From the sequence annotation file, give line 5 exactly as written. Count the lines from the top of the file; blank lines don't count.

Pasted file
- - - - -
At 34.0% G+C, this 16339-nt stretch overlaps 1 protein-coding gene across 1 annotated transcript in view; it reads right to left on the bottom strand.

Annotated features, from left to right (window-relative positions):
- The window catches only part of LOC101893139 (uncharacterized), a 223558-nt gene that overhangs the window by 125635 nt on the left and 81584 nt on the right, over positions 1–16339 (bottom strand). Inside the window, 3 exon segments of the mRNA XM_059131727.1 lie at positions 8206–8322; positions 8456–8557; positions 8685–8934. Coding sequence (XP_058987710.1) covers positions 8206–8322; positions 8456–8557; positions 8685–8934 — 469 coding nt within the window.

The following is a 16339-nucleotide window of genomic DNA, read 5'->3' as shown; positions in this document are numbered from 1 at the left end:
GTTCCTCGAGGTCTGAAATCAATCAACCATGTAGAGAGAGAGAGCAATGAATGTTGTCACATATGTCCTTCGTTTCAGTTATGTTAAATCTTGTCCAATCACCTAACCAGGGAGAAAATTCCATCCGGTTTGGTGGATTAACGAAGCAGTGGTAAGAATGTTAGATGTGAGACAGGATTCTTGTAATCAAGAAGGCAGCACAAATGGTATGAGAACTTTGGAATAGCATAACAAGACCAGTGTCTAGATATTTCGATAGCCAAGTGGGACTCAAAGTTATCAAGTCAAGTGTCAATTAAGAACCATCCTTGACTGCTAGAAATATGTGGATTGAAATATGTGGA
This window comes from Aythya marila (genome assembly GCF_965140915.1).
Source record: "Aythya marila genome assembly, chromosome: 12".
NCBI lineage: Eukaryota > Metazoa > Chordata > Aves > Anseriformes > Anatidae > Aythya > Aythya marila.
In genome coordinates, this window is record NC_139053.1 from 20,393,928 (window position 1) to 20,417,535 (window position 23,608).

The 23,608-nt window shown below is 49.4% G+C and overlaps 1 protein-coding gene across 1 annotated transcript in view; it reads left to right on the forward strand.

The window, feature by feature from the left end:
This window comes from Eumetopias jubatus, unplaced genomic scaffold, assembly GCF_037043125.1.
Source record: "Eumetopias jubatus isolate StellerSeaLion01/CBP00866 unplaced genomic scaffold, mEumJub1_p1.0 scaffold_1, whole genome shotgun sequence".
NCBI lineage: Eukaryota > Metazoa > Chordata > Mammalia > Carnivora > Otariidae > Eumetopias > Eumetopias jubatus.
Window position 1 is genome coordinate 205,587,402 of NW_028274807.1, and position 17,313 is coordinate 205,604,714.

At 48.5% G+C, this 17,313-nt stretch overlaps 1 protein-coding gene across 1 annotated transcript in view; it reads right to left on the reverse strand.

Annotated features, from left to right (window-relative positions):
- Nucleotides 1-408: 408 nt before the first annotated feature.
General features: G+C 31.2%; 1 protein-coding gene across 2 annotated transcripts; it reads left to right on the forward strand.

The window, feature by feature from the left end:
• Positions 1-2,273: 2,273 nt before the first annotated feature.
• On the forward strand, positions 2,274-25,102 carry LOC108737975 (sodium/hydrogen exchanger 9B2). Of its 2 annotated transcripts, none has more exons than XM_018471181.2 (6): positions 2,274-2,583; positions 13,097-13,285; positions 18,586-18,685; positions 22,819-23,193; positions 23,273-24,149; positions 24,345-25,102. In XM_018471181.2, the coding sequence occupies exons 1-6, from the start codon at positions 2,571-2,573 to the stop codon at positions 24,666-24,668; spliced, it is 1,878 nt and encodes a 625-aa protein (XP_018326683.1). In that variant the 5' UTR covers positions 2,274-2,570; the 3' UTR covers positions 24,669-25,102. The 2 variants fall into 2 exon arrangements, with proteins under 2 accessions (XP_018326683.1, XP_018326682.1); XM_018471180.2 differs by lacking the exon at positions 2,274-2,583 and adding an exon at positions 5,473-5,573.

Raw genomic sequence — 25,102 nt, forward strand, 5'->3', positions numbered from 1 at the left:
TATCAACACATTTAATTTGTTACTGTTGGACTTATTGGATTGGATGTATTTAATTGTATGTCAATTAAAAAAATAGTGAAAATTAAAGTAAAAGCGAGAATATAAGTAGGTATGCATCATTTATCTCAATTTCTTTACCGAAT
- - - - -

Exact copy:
GTTCCTCGAGGTCTGAAATCAATCAACCATGTAGAGAGAGAGAGCAATGAATGTTGTCACATATGTCCTTCGTTTCAGTTATGTTAAATCTTGTCCAATCACCTAACCAGGGAGAAAATTCCATCCGGTTTGGTGGATTAACGAAGCAGTGGTAAGAATGTTAGATGTGAGACAGGATTCTTGTAATCAAGAAGGCAGCACAAATGGTATGAGAACTTTGGAATAGCATAACAAGACCAGTGTCTAGATATTTCGATAGCCAAGTGGGACTCAAAGTTATCAAGTCAAGTGTCAATTAAGAACCATCCTTGACTGCTAGAAATATGTGGATTGAAATATGTGGA